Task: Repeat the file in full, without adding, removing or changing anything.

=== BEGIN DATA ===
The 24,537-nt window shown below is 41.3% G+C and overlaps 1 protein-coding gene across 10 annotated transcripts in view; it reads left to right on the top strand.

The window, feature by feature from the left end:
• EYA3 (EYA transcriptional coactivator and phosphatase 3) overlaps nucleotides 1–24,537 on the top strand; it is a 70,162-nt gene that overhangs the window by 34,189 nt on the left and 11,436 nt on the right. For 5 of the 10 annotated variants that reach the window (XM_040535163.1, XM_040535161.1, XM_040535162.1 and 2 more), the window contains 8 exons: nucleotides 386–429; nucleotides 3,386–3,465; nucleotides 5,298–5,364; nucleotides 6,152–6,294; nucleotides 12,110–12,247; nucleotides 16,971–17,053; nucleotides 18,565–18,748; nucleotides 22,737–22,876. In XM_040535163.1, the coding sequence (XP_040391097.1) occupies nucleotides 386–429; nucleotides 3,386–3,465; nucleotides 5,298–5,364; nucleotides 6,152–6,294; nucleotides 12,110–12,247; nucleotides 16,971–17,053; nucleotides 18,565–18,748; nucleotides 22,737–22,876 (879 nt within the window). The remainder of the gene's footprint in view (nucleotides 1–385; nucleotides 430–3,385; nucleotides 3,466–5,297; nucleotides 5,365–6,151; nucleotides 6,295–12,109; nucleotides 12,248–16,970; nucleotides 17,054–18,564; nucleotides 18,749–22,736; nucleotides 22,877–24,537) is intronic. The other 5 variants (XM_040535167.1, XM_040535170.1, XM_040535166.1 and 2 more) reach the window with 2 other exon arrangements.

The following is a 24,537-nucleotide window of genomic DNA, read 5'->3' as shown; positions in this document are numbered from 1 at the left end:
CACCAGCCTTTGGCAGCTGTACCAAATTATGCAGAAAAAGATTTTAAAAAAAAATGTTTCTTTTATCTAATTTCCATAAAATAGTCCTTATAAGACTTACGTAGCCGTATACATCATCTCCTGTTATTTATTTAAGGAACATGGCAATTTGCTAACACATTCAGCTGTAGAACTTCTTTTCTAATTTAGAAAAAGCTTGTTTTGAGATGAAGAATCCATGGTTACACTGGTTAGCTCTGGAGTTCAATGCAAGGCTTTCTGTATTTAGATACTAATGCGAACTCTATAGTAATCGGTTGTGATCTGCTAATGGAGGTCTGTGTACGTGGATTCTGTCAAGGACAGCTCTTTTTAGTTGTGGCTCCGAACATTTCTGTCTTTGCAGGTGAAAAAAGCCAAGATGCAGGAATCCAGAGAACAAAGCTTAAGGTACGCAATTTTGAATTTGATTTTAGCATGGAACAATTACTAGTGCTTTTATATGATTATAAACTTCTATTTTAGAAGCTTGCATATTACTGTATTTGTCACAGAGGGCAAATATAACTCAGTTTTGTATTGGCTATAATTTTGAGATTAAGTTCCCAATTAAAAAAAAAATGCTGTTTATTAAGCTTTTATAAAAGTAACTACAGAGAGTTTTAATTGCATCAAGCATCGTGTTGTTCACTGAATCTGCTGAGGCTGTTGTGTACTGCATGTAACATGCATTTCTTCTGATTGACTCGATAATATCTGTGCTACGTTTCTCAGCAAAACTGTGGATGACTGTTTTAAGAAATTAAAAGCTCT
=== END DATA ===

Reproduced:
The 24,537-nt window shown below is 41.3% G+C and overlaps 1 protein-coding gene across 10 annotated transcripts in view; it reads left to right on the top strand.

The window, feature by feature from the left end:
• EYA3 (EYA transcriptional coactivator and phosphatase 3) overlaps nucleotides 1–24,537 on the top strand; it is a 70,162-nt gene that overhangs the window by 34,189 nt on the left and 11,436 nt on the right. For 5 of the 10 annotated variants that reach the window (XM_040535163.1, XM_040535161.1, XM_040535162.1 and 2 more), the window contains 8 exons: nucleotides 386–429; nucleotides 3,386–3,465; nucleotides 5,298–5,364; nucleotides 6,152–6,294; nucleotides 12,110–12,247; nucleotides 16,971–17,053; nucleotides 18,565–18,748; nucleotides 22,737–22,876. In XM_040535163.1, the coding sequence (XP_040391097.1) occupies nucleotides 386–429; nucleotides 3,386–3,465; nucleotides 5,298–5,364; nucleotides 6,152–6,294; nucleotides 12,110–12,247; nucleotides 16,971–17,053; nucleotides 18,565–18,748; nucleotides 22,737–22,876 (879 nt within the window). The remainder of the gene's footprint in view (nucleotides 1–385; nucleotides 430–3,385; nucleotides 3,466–5,297; nucleotides 5,365–6,151; nucleotides 6,295–12,109; nucleotides 12,248–16,970; nucleotides 17,054–18,564; nucleotides 18,749–22,736; nucleotides 22,877–24,537) is intronic. The other 5 variants (XM_040535167.1, XM_040535170.1, XM_040535166.1 and 2 more) reach the window with 2 other exon arrangements.

The following is a 24,537-nucleotide window of genomic DNA, read 5'->3' as shown; positions in this document are numbered from 1 at the left end:
CACCAGCCTTTGGCAGCTGTACCAAATTATGCAGAAAAAGATTTTAAAAAAAAATGTTTCTTTTATCTAATTTCCATAAAATAGTCCTTATAAGACTTACGTAGCCGTATACATCATCTCCTGTTATTTATTTAAGGAACATGGCAATTTGCTAACACATTCAGCTGTAGAACTTCTTTTCTAATTTAGAAAAAGCTTGTTTTGAGATGAAGAATCCATGGTTACACTGGTTAGCTCTGGAGTTCAATGCAAGGCTTTCTGTATTTAGATACTAATGCGAACTCTATAGTAATCGGTTGTGATCTGCTAATGGAGGTCTGTGTACGTGGATTCTGTCAAGGACAGCTCTTTTTAGTTGTGGCTCCGAACATTTCTGTCTTTGCAGGTGAAAAAAGCCAAGATGCAGGAATCCAGAGAACAAAGCTTAAGGTACGCAATTTTGAATTTGATTTTAGCATGGAACAATTACTAGTGCTTTTATATGATTATAAACTTCTATTTTAGAAGCTTGCATATTACTGTATTTGTCACAGAGGGCAAATATAACTCAGTTTTGTATTGGCTATAATTTTGAGATTAAGTTCCCAATTAAAAAAAAAATGCTGTTTATTAAGCTTTTATAAAAGTAACTACAGAGAGTTTTAATTGCATCAAGCATCGTGTTGTTCACTGAATCTGCTGAGGCTGTTGTGTACTGCATGTAACATGCATTTCTTCTGATTGACTCGATAATATCTGTGCTACGTTTCTCAGCAAAACTGTGGATGACTGTTTTAAGAAATTAAAAGCTCT